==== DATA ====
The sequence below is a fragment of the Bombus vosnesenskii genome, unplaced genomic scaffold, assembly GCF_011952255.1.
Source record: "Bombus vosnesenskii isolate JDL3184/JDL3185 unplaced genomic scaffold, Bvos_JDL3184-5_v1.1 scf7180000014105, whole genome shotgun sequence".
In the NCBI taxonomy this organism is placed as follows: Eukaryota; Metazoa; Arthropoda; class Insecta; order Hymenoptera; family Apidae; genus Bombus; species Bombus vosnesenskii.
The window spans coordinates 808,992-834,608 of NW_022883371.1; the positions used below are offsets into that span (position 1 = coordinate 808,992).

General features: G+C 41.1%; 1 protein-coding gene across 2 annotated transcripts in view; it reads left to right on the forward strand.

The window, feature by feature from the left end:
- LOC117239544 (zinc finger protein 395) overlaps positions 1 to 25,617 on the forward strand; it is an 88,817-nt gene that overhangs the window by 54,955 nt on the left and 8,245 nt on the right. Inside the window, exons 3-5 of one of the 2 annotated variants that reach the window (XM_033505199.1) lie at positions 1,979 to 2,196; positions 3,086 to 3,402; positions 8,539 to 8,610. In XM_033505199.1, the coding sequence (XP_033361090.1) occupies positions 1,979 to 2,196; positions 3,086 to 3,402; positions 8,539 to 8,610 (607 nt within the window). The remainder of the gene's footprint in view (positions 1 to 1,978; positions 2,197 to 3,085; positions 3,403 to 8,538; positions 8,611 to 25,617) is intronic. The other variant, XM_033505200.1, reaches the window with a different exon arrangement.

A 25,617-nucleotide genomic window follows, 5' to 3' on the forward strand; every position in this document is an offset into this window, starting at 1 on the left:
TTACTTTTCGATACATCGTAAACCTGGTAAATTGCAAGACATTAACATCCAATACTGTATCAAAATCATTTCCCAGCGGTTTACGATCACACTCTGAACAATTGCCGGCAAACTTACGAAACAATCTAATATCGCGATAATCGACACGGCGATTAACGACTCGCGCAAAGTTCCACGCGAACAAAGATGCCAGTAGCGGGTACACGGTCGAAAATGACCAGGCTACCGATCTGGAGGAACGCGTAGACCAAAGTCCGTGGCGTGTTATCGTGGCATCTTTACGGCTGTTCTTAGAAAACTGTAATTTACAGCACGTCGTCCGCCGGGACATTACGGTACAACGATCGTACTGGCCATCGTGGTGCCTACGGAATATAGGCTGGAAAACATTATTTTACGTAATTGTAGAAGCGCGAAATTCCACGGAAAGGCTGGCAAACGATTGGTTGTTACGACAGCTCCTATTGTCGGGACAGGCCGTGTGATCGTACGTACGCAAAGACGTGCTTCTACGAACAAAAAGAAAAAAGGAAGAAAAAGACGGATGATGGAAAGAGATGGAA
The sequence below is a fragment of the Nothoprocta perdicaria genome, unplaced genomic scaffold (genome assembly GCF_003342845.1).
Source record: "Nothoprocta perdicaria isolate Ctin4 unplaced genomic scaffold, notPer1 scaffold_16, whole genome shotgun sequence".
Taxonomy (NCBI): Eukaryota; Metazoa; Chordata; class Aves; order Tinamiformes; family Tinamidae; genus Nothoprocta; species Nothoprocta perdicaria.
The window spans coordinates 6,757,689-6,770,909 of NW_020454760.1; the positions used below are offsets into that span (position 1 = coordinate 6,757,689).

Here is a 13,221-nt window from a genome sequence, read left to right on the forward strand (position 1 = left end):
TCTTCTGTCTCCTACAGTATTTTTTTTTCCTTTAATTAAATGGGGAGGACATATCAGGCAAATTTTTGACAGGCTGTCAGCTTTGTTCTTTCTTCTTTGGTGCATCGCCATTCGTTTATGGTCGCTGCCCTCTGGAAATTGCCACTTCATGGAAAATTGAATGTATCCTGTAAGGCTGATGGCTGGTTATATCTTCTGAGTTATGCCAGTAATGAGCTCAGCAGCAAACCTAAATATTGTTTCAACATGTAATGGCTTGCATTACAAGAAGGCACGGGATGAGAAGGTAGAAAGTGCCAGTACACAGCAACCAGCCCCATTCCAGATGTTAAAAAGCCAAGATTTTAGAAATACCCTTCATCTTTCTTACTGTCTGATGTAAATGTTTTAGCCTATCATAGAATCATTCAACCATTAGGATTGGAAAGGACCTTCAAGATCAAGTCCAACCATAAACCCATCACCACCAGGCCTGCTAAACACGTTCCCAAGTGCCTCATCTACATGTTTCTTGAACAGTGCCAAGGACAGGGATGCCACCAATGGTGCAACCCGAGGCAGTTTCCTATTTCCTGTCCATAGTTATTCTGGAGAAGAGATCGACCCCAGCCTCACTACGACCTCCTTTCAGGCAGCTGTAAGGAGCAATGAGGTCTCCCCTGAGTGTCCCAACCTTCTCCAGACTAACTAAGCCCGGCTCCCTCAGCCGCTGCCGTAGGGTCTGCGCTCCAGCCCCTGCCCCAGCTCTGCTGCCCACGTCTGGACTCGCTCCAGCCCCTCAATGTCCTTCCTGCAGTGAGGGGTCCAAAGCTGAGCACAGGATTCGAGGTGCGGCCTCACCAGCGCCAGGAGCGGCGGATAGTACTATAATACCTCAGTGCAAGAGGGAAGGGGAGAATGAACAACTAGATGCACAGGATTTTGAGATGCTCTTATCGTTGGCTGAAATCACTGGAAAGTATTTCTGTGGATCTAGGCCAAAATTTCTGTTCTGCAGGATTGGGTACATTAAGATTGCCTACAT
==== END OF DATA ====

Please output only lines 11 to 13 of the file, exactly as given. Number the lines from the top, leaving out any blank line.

Source record: "Nothoprocta perdicaria isolate Ctin4 unplaced genomic scaffold, notPer1 scaffold_16, whole genome shotgun sequence".
Taxonomy (NCBI): Eukaryota; Metazoa; Chordata; class Aves; order Tinamiformes; family Tinamidae; genus Nothoprocta; species Nothoprocta perdicaria.
The window spans coordinates 6,757,689-6,770,909 of NW_020454760.1; the positions used below are offsets into that span (position 1 = coordinate 6,757,689).